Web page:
Throughout history, people have been fascinated by insects. This fascination has manifested itself in the full range of responses from awe to revulsion. Insects have been gods, heraldic symbols, and jewels, as well as the inspiration behind our aliens, our phobias, and our horror film industry. They have been the embodiment of the ideals we work to mimic, and the ultimate symbol of the “other.” They have been both at once, in the form of many comic-book super-heroes. A topic so rich in history – both anthropological and psychological- with the power to evoke such a vast range of strong emotions seems like the perfect point of reflection for art. As well as being topically fascinating, insects are aesthetically beautiful, intricate forms. Their body structures are diverse and delicate, possessing a strange beauty I try to share through my work.
I am additionally intrigued by the human tendency- and my own - to anthropomorphize . As we know no other way of existing than that which we have experienced- namely, the experience of a person- it is no surprise that in order to make sense of the behaviors of other beings we attribute to them (if only subconsciously) the cognitive and philosophical capabilities that we ourselves possess.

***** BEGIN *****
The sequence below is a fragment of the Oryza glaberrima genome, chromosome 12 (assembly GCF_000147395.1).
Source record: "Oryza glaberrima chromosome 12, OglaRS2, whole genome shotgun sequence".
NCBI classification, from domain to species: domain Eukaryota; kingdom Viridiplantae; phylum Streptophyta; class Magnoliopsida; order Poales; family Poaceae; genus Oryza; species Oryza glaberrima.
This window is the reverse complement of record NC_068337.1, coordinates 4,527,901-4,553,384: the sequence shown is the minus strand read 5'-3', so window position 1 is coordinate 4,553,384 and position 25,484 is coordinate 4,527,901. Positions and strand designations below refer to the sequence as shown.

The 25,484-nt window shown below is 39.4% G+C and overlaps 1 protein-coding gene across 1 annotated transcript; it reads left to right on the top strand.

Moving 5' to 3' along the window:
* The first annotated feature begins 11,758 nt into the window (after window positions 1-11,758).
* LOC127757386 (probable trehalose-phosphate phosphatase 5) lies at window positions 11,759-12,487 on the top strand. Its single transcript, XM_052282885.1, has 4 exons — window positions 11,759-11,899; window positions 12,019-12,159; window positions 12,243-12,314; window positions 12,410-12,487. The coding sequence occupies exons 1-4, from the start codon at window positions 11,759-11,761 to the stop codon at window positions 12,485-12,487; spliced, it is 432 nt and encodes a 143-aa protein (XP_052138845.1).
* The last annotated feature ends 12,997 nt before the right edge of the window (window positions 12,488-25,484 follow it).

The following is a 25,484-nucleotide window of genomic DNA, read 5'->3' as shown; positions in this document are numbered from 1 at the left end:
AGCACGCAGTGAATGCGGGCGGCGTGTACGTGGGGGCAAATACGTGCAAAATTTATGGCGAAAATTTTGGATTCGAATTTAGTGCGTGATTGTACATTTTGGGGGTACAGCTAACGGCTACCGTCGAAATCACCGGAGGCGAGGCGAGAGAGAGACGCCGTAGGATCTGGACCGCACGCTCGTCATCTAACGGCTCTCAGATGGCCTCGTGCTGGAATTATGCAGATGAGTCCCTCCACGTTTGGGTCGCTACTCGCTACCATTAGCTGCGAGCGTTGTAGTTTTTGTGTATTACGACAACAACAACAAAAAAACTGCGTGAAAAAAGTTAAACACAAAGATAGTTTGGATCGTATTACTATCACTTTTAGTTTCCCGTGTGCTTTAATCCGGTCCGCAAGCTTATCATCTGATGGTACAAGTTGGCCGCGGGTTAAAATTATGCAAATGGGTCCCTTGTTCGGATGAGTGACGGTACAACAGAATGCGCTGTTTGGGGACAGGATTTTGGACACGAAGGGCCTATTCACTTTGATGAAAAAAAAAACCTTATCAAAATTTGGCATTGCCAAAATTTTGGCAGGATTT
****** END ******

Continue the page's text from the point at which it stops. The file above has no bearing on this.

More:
If the insect has a human face, does it have an intellect like ours? It looks like us, so can it also think and feel in the ways that we do? Or is it a mask of us, with nothing behind it but a series of instinctual reactions and biological imperatives. And, when it comes down to it, which of these would be more disturbing to our sensibilities- an “animal” who is a person, or a hollow copy of humanity, lacking in personhood?